Gun Control The gun control debate in the US is often contentious and politically divisive. And with upcoming elections always looming in the near future, we will continue hearing a great deal from the media as well as politicians about what should or should not be done about “too many guns” in our society. Unfortunately, too many Americans do not take time to truly understand the issues and the reasoning behind both sides of the controversy. To help get a clearer perspective of the problem, there are two very short, but well written pro/con pieces, regarding the debate, by Mitch Albom and Thomas Sowell.
Each presents his own rationale for what should be done about gun control. According to Albom’s “Don’t Shoot Holes in Gun Control Bills,” gun control is something that is needed. He cites several episodes between Los Angeles and Detroit where the availability of obtaining a gun is so easy, that people roll up to someone, roll down a window and start spraying bullets. The argument being made here is that with guns being so easy to obtain, anyone is capable of carrying one. In a lot of cases, self defense is not the issue with them.
A lot of gun crimes are out of “hair trigger tempers with a hair trigger weapon. ” The big point being made is that most of these violent crimes with guns are a result of someone blowing off steam. It is not only gang members doing the shooting either. One man was cited as not liking a hamburger he received so he threw it at the clerk at the drive through window. She in turn threw a soda at him so he returned moments later and shot her. He states that contrary to the belief that guns don’t kill people, people kill people, that the weapon that kills is the gun being used.
It is the weapon that does the killing. There are some very valid points as to how lack of gun control can allow crime to run rampant, but not everyone sees it that way. On the other side of the argument is Thomas Sowell. His essay “Mass Shootings and Mass Hysteria” claims that gun control is not the cause of violence. He claims when we are allowed to carry guns for self defense, a mass shooting is less likely to happen as it will be thwarted a lot sooner by bystanders as they will take action upon themselves to thwart the attacker.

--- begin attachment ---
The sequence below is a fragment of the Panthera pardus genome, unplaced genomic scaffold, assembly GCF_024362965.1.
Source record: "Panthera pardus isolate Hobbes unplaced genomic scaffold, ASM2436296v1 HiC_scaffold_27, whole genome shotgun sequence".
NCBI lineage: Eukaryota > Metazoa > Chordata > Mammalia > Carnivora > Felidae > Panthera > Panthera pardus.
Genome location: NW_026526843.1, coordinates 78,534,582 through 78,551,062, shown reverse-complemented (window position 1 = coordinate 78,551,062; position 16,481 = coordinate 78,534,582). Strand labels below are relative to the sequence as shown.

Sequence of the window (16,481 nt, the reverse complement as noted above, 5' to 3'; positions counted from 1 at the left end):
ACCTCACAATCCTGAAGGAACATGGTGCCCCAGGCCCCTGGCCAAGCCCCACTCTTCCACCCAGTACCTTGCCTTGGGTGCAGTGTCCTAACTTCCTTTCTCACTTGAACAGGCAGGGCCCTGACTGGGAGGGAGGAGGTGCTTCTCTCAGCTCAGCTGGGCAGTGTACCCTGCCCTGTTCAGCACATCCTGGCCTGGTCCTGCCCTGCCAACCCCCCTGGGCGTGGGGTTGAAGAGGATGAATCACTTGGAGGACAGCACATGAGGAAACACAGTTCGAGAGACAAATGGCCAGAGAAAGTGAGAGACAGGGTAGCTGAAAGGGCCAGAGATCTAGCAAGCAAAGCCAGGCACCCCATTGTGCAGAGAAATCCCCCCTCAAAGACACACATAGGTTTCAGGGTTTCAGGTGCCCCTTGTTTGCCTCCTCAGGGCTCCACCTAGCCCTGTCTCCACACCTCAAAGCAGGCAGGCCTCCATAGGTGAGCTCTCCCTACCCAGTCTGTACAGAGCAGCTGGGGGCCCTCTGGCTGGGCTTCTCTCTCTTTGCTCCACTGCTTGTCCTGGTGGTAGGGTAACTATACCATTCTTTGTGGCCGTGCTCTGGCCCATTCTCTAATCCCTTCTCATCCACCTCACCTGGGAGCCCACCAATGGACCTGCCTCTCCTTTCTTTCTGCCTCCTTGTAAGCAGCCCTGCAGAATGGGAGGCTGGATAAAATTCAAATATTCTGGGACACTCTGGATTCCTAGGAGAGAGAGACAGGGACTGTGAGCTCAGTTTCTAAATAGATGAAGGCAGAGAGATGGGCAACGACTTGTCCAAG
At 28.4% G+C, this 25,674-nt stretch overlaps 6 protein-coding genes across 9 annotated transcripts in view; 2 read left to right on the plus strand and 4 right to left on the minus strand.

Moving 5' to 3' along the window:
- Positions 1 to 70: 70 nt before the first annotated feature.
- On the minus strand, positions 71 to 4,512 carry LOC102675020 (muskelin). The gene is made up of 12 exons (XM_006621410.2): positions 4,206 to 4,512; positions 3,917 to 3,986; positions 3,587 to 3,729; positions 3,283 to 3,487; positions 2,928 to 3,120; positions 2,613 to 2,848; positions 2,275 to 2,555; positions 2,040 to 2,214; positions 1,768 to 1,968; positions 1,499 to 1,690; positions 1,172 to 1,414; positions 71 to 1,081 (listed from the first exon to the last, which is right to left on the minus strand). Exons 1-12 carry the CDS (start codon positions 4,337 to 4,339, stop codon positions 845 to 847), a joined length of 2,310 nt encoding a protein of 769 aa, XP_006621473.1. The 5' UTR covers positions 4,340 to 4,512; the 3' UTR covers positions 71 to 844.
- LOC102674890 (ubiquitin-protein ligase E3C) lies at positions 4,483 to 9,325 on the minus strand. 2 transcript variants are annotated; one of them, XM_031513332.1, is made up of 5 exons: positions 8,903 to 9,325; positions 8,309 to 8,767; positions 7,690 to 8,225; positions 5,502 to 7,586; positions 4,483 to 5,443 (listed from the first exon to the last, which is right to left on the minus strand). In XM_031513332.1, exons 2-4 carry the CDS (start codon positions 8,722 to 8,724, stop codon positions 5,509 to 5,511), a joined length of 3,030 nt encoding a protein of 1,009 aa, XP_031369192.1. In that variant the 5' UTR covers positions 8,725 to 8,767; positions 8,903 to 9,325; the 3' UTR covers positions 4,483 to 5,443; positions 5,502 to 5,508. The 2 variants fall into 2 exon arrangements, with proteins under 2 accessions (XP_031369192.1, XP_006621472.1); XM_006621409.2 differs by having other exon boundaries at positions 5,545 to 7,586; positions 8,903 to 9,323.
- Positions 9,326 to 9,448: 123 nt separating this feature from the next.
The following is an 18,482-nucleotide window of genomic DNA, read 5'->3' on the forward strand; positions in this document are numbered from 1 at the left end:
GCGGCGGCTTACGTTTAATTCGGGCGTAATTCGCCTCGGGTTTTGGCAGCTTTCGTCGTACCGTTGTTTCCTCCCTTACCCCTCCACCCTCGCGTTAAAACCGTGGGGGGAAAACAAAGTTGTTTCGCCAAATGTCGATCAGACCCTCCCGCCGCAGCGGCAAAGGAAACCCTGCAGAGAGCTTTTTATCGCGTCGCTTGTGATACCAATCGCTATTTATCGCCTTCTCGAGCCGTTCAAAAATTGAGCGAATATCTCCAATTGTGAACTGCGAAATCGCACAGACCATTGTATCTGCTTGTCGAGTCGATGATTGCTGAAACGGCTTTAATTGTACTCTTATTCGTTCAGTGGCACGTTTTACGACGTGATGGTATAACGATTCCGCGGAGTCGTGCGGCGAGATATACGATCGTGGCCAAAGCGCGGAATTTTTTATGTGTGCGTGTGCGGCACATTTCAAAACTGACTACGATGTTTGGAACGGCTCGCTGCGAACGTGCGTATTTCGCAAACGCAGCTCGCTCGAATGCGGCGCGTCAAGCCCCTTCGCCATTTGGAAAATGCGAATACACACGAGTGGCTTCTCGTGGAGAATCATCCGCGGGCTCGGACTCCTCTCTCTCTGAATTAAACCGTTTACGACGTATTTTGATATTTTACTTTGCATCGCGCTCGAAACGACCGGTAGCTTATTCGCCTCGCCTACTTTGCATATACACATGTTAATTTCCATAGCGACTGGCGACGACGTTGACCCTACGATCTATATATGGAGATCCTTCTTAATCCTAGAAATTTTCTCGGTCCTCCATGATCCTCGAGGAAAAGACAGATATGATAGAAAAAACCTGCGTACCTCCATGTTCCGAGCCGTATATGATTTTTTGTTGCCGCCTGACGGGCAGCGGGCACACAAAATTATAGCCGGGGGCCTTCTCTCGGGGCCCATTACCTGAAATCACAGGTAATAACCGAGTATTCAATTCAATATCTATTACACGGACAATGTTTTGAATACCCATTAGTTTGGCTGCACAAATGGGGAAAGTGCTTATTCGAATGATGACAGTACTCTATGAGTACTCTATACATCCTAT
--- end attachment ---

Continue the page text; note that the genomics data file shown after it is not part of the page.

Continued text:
He states people committing these illegal acts are not going to stop just because guns are illegal. When looking into who would stop these people, another person with a gun is the answer. Sowell also cites the flaw of the waiting period, stating the Columbine incident, involved a couple of kids who waited a long time to plan out their attack, nor would the tragedy have been prevented by a program for troubled youth. The kids committing this mass murder passed their psych evaluations. Some people support gun control just because they don’t like guns.
He concludes by saying criminals are less likely to commit a crime when they know the person they are going after may very well have a gun of their own. He wants to compare the statistics to accidental gun deaths and statistics on gun murders being much less where gun ownership is widespread. On a lighter note, to demonstrate the real irony of the issue, a spring 2006 segment of The Daily Show with Jon Stewart, entitled “Bye, Bye, Birdie,” tackled the gun controversy by satirizing former Vice President Cheney’s accidental shooting of his friend during a sporting event.
This makes light of a serious issue but the underlying theme is of a serious nature. They bring to the point how this hunting club allows you to shoot animals that truly cannot escape. It is depicting the event with Vice President Cheney as this is where he was with his friend when he accidentally shot him. While it is humorous, when you look at the real issue it does lay out a serious angle. To the intelligent viewer, this can be very effective. They can become engaged in an entertaining fashion but take the serious message from the satire.
To the not so intelligent viewer, this may look like a big joke, which can take away from the effectiveness of the message, even if it brings ratings due to the entertainment value. In the end these sources make valid points from their points of view. There are two very different schools of thought and even when satire is involved, it is a very controversial topic. The perspectives are out there. Now it is time for the viewer and reader to take what they wish from it all.